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Care scheme may need top-up

Residential care scheme may need top-up payments, Tories admit…6th October 2009

The Times, by Sam Coates

Elderly people who pay £8,000 to join the Conservatives’ proposed residential care scheme may still have to pay annual top-ups,The Times has learnt. Andrew Lansley, the Shadow Health Secretary, called the scheme “a guarantee that absolutely all fees for permanent residential care would be waived for life”.

However, the party acknowledged yesterday that it would set a ceiling on the benefits, meaning that an unknown number of elderly people would have to pay more to cover their fees.

Mr Lansley’s spokesman said that it would be unreasonable for the Tories to be expected to fund accommodation in luxury homes costing more than £40,000 a year, and in such cases it would be reasonable to ask for a top-up.

However, The Times has learnt that the maximum, which is currently the subject of a consultation by the Conservatives, could be dramatically lower.

Insurance industry sources said yesterday that the Tories had told them that the voucher would be worth the average cost of care — £26,000.

Mr Lansley rejected this, and insisted that his modelling had suggested that he could meet the costs of everyone in care homes funded by local authorities. His spokesman conceded, however, that the ceiling — which the party says will be based on the “highest average rate” — has yet to be set.

Mr Lansley’s advisers also conceded that the insurance industry would play a large part in determining the figure, since the scheme would not work without its co-operation. Insurers could attempt to drive down costs to make the scheme as profitable as possible for them.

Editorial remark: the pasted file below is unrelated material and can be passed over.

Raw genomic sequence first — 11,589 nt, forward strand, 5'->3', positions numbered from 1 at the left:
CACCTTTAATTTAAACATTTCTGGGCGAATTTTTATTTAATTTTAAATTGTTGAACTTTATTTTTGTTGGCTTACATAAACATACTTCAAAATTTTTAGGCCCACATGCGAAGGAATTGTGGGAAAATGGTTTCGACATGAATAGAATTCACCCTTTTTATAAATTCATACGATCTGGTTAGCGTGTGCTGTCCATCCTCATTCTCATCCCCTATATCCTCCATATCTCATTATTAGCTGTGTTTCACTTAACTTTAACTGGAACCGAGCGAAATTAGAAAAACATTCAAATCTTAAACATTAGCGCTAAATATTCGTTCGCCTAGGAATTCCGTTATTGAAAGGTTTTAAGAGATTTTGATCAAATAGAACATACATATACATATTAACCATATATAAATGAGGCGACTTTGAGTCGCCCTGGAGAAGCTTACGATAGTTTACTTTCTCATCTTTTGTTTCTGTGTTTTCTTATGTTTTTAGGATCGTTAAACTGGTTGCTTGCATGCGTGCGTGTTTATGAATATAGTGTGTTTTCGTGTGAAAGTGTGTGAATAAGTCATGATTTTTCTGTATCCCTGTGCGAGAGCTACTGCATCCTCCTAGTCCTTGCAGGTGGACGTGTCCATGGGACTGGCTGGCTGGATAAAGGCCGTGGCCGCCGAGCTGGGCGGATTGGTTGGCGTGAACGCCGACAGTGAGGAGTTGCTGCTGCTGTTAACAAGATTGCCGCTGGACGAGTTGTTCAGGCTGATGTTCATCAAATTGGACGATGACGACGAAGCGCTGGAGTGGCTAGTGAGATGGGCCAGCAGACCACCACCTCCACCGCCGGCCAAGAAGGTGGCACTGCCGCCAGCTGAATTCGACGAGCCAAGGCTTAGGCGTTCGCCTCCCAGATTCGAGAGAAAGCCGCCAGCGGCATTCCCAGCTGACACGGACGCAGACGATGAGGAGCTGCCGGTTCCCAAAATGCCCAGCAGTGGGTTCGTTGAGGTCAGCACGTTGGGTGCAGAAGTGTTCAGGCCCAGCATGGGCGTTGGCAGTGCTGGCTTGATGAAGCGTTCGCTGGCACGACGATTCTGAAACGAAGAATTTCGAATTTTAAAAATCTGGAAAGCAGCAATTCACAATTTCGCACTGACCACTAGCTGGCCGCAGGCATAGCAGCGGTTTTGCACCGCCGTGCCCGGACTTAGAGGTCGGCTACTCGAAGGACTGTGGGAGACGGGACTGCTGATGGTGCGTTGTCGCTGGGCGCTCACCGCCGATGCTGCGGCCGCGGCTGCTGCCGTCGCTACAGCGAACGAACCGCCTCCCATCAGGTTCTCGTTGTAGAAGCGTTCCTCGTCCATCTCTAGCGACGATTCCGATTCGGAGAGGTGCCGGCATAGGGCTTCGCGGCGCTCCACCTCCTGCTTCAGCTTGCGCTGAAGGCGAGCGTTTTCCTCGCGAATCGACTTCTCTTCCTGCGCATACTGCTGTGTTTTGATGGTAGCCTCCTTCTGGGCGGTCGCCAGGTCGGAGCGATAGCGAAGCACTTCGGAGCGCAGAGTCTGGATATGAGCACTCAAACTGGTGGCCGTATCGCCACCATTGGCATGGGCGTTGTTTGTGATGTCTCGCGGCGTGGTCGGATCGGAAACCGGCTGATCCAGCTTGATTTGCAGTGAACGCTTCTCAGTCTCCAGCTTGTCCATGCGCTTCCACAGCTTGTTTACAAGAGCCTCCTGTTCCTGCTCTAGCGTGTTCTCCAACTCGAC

Niall Dixon, the chief executive of the King’s Fund, the health and social care think-tank, also said that he had seen documents suggesting that the voucher would amount to £52,000 over two years, which could mean half of all care homes having to charge additional fees.

He said that the plan was a welcome contribution to the fraught issue of spiralling social care costs, but warned that the Conservatives must be transparent about the way that it would be funded.

“We have raised right from the outset that in places like Essex a voucher might not pay for all your care. However, the topping-up cost would be a lot less than the full cost of the care, so I wouldn’t get worked up about this.”

He also warned that the scheme may provide a perverse incentive for people to go into a residential care home when it was not needed.

An insurance industry source said: “They told us that they would offer a voucher for annual average cost. But we want this scheme to work. So as long as they work with the industry we are happy.”

The Conservatives have said that one in five people ends up in residential care, but the source said that their figures suggested this was a deliberate overestimate to give the scheme more room for error.

The Tories say that their modelling, by an actuarial company, suggests that they would be able to pay for everyone in local authority care. Those worried about top-ups would always be able to find somewhere cheaper, they added.

A Conservative spokesman said: “We have modelled the scheme to pay out all the fees of someone entering a registered care home, including the highest average costs in more expensive areas like London.

“Obviously, for people who want to stay in very expensive, luxury care homes there will have to be a point at which people need to pay additional top-up costs.”

Mr Lansley told the party conference in Manchester that slashing NHS red tape could free up £4 billion over four years to pay for frontline health services.

Spiralling running costs of primary care trusts, the £1.94 billion-a-year cost of health-related quangos and the bills for Whitehall and strategic health authority operations would all face the squeeze.